Experiential learning is a powerful and versatile educational approach. But it’s not the only approach. And sometimes it’s better to blend elements of the framework with other methods.

Let’s see in detail:

Urgent training needs

The experiential learning process can be time-consuming. If training’s urgent, start with solutions that are quicker to roll out and deliver results.

How to blend: Establish the necessary foundational knowledge using online tutorials, modules, and workshops. With a basic understanding in place, transition to experiential learning methods to reinforce and apply that knowledge in practical settings.

Complex theoretical concepts

When dealing with practical, real-world scenarios, experiential learning is extremely effective. But what about abstract or theoretical subjects like math?

How to blend: Start with traditional classroom instruction or ILT to make sure learners grasp the theory. Then follow up with experiential learning activities which allow learners to put theory into practice.

Large-scale training programs

Providing hands-on experiences to large numbers of learners isn’t always practical.

How to blend: Use online training or webinars delivered through an LMS to deliver key content. Then, plan smaller, more focused experiential learning sessions to encourage meaningful interactions and hands-on experiences.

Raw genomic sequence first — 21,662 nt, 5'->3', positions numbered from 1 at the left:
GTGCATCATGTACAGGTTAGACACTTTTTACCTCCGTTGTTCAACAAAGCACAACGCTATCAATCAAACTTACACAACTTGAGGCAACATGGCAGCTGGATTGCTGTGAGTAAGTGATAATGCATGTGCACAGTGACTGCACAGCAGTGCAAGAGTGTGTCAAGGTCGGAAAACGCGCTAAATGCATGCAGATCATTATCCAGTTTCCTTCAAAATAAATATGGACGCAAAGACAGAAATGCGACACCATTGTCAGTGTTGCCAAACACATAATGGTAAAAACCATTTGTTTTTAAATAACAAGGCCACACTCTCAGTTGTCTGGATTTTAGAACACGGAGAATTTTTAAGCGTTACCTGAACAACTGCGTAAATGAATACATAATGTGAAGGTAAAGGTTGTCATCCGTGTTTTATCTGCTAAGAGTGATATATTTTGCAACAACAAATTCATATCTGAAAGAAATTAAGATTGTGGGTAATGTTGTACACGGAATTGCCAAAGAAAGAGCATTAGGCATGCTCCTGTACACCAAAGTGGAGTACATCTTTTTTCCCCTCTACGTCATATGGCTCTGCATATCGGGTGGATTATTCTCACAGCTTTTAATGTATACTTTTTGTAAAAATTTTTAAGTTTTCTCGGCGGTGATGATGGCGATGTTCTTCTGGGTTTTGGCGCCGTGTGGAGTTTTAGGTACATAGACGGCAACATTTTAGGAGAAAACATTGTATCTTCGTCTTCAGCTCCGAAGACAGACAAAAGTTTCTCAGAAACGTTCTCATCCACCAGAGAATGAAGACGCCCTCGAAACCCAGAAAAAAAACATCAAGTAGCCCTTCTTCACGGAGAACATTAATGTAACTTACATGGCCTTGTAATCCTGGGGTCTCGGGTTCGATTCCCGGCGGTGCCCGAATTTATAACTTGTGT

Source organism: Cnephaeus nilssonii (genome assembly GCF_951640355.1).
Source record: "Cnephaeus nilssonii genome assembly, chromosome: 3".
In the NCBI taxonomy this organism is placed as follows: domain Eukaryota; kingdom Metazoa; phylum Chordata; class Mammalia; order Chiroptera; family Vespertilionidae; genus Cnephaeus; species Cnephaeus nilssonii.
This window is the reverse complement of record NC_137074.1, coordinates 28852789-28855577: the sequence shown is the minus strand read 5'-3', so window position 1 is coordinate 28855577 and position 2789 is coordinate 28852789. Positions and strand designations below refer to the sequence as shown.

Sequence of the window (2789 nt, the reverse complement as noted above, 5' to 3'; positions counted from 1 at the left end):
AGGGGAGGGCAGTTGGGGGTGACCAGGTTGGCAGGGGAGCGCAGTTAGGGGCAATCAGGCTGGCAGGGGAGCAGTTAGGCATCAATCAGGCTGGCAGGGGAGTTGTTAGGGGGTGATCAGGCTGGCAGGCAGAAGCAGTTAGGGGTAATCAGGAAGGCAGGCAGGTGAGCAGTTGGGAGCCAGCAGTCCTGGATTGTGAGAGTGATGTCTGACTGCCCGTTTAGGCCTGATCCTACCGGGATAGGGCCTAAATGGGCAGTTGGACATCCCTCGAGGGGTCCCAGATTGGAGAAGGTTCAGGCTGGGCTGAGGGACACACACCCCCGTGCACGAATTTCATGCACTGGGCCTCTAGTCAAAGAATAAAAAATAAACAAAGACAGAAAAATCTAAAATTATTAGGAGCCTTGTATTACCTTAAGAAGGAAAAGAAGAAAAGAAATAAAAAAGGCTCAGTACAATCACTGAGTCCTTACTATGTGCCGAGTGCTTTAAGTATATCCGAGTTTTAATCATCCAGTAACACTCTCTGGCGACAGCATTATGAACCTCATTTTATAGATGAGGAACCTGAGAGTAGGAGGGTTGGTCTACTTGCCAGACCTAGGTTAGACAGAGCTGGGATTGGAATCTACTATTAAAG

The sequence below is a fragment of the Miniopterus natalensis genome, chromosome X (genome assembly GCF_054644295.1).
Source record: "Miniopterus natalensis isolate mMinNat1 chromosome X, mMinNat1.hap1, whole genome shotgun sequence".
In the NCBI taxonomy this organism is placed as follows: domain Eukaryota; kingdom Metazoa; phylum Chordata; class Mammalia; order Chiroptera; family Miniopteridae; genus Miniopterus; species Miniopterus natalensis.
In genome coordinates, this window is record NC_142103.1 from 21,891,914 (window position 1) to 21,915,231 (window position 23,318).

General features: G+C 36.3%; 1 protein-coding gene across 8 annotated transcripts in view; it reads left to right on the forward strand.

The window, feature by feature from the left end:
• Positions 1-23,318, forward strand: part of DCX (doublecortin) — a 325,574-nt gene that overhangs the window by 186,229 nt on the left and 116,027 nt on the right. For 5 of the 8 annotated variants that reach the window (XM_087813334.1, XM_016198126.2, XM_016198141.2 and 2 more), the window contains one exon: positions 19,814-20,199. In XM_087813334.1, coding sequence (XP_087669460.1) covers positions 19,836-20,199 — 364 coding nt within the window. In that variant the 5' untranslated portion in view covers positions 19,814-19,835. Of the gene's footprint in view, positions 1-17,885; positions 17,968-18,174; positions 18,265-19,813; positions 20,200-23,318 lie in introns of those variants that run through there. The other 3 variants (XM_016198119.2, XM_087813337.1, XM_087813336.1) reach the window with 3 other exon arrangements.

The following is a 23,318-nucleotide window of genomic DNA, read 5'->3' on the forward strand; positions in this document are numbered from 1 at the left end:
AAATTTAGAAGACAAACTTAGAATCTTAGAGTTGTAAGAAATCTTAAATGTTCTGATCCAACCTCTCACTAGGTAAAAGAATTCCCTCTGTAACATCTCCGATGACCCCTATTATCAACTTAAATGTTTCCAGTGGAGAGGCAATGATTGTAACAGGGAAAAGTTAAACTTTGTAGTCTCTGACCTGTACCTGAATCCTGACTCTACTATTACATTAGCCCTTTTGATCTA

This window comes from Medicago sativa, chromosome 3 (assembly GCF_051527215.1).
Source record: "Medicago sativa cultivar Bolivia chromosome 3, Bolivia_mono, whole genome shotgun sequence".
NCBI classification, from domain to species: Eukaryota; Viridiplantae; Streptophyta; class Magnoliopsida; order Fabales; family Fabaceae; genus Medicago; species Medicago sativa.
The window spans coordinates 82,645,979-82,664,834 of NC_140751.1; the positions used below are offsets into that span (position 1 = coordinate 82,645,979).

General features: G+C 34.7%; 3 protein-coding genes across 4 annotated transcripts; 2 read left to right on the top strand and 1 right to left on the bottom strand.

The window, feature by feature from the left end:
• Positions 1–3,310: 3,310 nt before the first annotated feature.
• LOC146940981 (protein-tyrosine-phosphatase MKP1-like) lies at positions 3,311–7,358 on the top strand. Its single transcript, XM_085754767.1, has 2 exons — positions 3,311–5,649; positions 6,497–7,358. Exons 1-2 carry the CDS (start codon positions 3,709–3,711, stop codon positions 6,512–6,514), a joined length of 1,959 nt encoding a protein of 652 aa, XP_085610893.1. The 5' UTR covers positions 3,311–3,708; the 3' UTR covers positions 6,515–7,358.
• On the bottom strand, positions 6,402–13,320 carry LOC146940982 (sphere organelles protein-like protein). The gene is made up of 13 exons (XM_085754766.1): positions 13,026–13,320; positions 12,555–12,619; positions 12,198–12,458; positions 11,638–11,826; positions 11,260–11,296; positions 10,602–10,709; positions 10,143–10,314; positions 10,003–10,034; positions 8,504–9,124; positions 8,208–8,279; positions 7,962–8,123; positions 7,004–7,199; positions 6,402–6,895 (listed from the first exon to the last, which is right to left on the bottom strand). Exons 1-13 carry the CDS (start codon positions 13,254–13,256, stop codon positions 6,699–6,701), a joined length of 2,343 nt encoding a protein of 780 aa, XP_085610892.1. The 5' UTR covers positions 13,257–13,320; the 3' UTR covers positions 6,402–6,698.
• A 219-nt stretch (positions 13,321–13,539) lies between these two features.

Lack of resources

Sometimes experiential learning in remote settings requires access to specific tools and technologies that are costly or hard to source.

How to blend: Virtual simulations or online workshops (delivered through an LMS) are ideal when resources are limited.

Limited employee engagement

If employees are disengaged or resistant to experiential learning, success will be limited. t

How to blend: Address motivational issues by gradually introducing experiential learning elements into the training program. Begin with small, engaging activities. Then slowly increase the complexity of experiential exercises as participants become more invested.

Experiential learning and the future of work

As we journey into the future, experiential learning has the potential to flourish. Yes, it needs to adapt to suit an increasingly diverse and dispersed landscape. Which means combining in-person and digital interactions to offer personalized learning experiences. And using immersive technologies and data-driven insights to boost engagement.

But with the right blend of strategies, it’s well-placed to do that. The ROI? Effective skills development and professional growth. And a dynamic, flexible and sustainable model for the workplace of tomorrow, as well as today.